As we arrived at the campsite, I pitched the Scarp 1, in hope of some rain over night.
And while it was no longer sunny on Sunday morning, there wasn't a drop of rain.
Mushrooms and fallen leaves were everywhere.
As you also can see here =)
The Birgitan Polku sign. A nice trail for a short weekend trip, with three lean-to shelters on the route.
There even was some wildlife on the trail. Photo by Mirva N.
More colourful wildlife. Photo by Mirva N.
A bus ride from Lempäälä and we were back in Tampere in the early evening. I think in winter that will be a good route to test snowshoe walking, there where some small elevations and with the lean-to shelters one doesn't even need to take a tent. It would be a good test run before I head out to the National Parks and walk there, its a bit safer so close to home.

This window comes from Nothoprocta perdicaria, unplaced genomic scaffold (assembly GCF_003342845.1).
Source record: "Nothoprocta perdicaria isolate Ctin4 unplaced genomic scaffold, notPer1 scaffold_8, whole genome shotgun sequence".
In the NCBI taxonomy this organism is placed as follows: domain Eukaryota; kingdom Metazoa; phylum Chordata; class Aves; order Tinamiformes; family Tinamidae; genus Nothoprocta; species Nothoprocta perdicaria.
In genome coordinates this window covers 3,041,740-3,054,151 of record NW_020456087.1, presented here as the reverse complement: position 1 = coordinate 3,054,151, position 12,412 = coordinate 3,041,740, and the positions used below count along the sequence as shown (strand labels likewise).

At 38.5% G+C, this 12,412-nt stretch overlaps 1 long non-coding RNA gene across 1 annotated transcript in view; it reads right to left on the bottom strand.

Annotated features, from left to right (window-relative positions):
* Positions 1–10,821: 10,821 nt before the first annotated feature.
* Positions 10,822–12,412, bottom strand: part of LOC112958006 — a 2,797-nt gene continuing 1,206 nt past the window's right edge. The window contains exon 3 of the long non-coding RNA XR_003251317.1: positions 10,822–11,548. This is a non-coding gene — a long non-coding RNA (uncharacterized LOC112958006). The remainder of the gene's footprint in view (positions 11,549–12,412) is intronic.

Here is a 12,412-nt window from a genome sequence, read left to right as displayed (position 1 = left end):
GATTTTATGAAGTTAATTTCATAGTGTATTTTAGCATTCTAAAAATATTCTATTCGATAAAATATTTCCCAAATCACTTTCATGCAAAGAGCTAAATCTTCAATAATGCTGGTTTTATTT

And now for something completely different. You might want to go and get a cup of tea and some cookies, its a long post.
Some may know already that I am an environmental management consultant, and thus environmental matters are close to my heart. I sort my waste very well, use electricity from renewable sources, don't own a car and also otherwise try to reduce, reuse and recycle whatever I can. In my opinion the three Rs - reduce, reuse and recycle - perfectly fit the mindset of an UL backpacker. We try to reduce our pack weight, reuse or multi-use items and recycle other items in MYOG projects. Of course there is the gear bug as well, we can be that honest, and some of us seem to be getting quite a collection of different backpacks, sleeping bags and tents. So there is room for improvement, also for us UL folks.